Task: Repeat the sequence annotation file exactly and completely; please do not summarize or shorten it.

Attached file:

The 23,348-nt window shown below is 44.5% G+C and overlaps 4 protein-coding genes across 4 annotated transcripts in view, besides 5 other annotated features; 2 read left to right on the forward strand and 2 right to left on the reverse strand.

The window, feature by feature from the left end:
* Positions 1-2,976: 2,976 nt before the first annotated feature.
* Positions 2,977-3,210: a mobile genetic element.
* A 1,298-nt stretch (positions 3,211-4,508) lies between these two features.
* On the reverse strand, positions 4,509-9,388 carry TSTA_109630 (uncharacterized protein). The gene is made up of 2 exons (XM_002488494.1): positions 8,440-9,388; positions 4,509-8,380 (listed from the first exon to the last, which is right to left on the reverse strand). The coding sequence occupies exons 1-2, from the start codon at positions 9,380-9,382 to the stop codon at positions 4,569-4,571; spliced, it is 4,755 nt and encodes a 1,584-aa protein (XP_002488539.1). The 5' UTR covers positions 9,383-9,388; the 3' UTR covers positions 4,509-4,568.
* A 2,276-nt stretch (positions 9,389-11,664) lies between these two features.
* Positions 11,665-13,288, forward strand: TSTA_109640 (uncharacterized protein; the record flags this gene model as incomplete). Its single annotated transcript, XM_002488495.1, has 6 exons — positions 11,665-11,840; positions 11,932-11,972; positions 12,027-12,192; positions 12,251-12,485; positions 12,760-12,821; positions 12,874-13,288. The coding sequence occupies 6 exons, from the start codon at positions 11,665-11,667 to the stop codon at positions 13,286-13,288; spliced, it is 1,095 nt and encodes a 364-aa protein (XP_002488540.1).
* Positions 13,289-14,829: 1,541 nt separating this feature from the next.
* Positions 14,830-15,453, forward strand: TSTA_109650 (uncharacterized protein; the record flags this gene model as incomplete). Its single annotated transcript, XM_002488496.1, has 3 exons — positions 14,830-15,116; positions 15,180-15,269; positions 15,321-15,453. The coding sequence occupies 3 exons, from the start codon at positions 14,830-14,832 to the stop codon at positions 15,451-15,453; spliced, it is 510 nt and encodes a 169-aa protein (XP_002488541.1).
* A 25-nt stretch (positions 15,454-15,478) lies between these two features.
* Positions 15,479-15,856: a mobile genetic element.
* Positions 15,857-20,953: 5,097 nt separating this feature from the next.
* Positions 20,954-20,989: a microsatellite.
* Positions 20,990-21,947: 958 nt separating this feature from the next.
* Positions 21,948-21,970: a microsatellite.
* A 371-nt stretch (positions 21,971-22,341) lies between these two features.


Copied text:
The 23,348-nt window shown below is 44.5% G+C and overlaps 4 protein-coding genes across 4 annotated transcripts in view, besides 5 other annotated features; 2 read left to right on the forward strand and 2 right to left on the reverse strand.

The window, feature by feature from the left end:
* Positions 1-2,976: 2,976 nt before the first annotated feature.
* Positions 2,977-3,210: a mobile genetic element.
* A 1,298-nt stretch (positions 3,211-4,508) lies between these two features.
* On the reverse strand, positions 4,509-9,388 carry TSTA_109630 (uncharacterized protein). The gene is made up of 2 exons (XM_002488494.1): positions 8,440-9,388; positions 4,509-8,380 (listed from the first exon to the last, which is right to left on the reverse strand). The coding sequence occupies exons 1-2, from the start codon at positions 9,380-9,382 to the stop codon at positions 4,569-4,571; spliced, it is 4,755 nt and encodes a 1,584-aa protein (XP_002488539.1). The 5' UTR covers positions 9,383-9,388; the 3' UTR covers positions 4,509-4,568.
* A 2,276-nt stretch (positions 9,389-11,664) lies between these two features.
* Positions 11,665-13,288, forward strand: TSTA_109640 (uncharacterized protein; the record flags this gene model as incomplete). Its single annotated transcript, XM_002488495.1, has 6 exons — positions 11,665-11,840; positions 11,932-11,972; positions 12,027-12,192; positions 12,251-12,485; positions 12,760-12,821; positions 12,874-13,288. The coding sequence occupies 6 exons, from the start codon at positions 11,665-11,667 to the stop codon at positions 13,286-13,288; spliced, it is 1,095 nt and encodes a 364-aa protein (XP_002488540.1).
* Positions 13,289-14,829: 1,541 nt separating this feature from the next.
* Positions 14,830-15,453, forward strand: TSTA_109650 (uncharacterized protein; the record flags this gene model as incomplete). Its single annotated transcript, XM_002488496.1, has 3 exons — positions 14,830-15,116; positions 15,180-15,269; positions 15,321-15,453. The coding sequence occupies 3 exons, from the start codon at positions 14,830-14,832 to the stop codon at positions 15,451-15,453; spliced, it is 510 nt and encodes a 169-aa protein (XP_002488541.1).
* A 25-nt stretch (positions 15,454-15,478) lies between these two features.
* Positions 15,479-15,856: a mobile genetic element.
* Positions 15,857-20,953: 5,097 nt separating this feature from the next.
* Positions 20,954-20,989: a microsatellite.
* Positions 20,990-21,947: 958 nt separating this feature from the next.
* Positions 21,948-21,970: a microsatellite.
* A 371-nt stretch (positions 21,971-22,341) lies between these two features.